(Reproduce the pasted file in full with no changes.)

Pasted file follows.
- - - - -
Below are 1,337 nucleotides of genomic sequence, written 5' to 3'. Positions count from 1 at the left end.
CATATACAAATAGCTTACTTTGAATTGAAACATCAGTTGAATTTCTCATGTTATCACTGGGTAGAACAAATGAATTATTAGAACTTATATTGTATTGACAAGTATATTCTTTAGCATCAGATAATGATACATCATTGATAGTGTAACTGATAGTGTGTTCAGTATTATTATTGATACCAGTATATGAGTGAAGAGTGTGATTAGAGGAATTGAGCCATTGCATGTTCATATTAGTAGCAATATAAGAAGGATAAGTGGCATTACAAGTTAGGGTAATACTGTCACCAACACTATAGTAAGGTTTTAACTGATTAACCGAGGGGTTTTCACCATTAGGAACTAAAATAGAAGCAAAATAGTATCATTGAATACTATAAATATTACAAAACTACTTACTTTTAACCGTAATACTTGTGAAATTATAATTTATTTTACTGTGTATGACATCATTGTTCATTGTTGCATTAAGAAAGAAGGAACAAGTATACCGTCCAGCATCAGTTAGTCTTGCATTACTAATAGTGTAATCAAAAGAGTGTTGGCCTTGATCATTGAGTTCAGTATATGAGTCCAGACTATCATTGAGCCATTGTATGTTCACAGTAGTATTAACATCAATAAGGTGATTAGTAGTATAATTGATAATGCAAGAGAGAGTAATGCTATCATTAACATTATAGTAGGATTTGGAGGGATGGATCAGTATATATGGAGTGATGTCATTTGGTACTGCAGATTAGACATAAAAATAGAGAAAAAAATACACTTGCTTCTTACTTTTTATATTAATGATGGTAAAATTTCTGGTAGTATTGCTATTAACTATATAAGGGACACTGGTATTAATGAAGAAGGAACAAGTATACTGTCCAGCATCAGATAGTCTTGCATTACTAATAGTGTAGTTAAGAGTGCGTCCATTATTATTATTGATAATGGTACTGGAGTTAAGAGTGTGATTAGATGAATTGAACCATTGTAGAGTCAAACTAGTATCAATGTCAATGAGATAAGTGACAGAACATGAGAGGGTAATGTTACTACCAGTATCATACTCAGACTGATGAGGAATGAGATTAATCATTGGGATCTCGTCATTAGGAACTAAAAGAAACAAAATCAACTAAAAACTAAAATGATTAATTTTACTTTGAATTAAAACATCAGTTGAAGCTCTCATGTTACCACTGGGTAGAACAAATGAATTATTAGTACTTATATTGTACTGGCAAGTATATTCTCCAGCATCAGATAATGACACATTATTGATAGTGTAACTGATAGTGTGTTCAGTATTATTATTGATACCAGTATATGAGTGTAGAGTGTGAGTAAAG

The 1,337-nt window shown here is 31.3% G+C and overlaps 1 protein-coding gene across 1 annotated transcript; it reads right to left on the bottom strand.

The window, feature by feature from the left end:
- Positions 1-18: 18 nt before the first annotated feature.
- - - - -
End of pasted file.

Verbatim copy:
Below are 1,337 nucleotides of genomic sequence, written 5' to 3'. Positions count from 1 at the left end.
CATATACAAATAGCTTACTTTGAATTGAAACATCAGTTGAATTTCTCATGTTATCACTGGGTAGAACAAATGAATTATTAGAACTTATATTGTATTGACAAGTATATTCTTTAGCATCAGATAATGATACATCATTGATAGTGTAACTGATAGTGTGTTCAGTATTATTATTGATACCAGTATATGAGTGAAGAGTGTGATTAGAGGAATTGAGCCATTGCATGTTCATATTAGTAGCAATATAAGAAGGATAAGTGGCATTACAAGTTAGGGTAATACTGTCACCAACACTATAGTAAGGTTTTAACTGATTAACCGAGGGGTTTTCACCATTAGGAACTAAAATAGAAGCAAAATAGTATCATTGAATACTATAAATATTACAAAACTACTTACTTTTAACCGTAATACTTGTGAAATTATAATTTATTTTACTGTGTATGACATCATTGTTCATTGTTGCATTAAGAAAGAAGGAACAAGTATACCGTCCAGCATCAGTTAGTCTTGCATTACTAATAGTGTAATCAAAAGAGTGTTGGCCTTGATCATTGAGTTCAGTATATGAGTCCAGACTATCATTGAGCCATTGTATGTTCACAGTAGTATTAACATCAATAAGGTGATTAGTAGTATAATTGATAATGCAAGAGAGAGTAATGCTATCATTAACATTATAGTAGGATTTGGAGGGATGGATCAGTATATATGGAGTGATGTCATTTGGTACTGCAGATTAGACATAAAAATAGAGAAAAAAATACACTTGCTTCTTACTTTTTATATTAATGATGGTAAAATTTCTGGTAGTATTGCTATTAACTATATAAGGGACACTGGTATTAATGAAGAAGGAACAAGTATACTGTCCAGCATCAGATAGTCTTGCATTACTAATAGTGTAGTTAAGAGTGCGTCCATTATTATTATTGATAATGGTACTGGAGTTAAGAGTGTGATTAGATGAATTGAACCATTGTAGAGTCAAACTAGTATCAATGTCAATGAGATAAGTGACAGAACATGAGAGGGTAATGTTACTACCAGTATCATACTCAGACTGATGAGGAATGAGATTAATCATTGGGATCTCGTCATTAGGAACTAAAAGAAACAAAATCAACTAAAAACTAAAATGATTAATTTTACTTTGAATTAAAACATCAGTTGAAGCTCTCATGTTACCACTGGGTAGAACAAATGAATTATTAGTACTTATATTGTACTGGCAAGTATATTCTCCAGCATCAGATAATGACACATTATTGATAGTGTAACTGATAGTGTGTTCAGTATTATTATTGATACCAGTATATGAGTGTAGAGTGTGAGTAAAG

The 1,337-nt window shown here is 31.3% G+C and overlaps 1 protein-coding gene across 1 annotated transcript; it reads right to left on the bottom strand.

The window, feature by feature from the left end:
- Positions 1-18: 18 nt before the first annotated feature.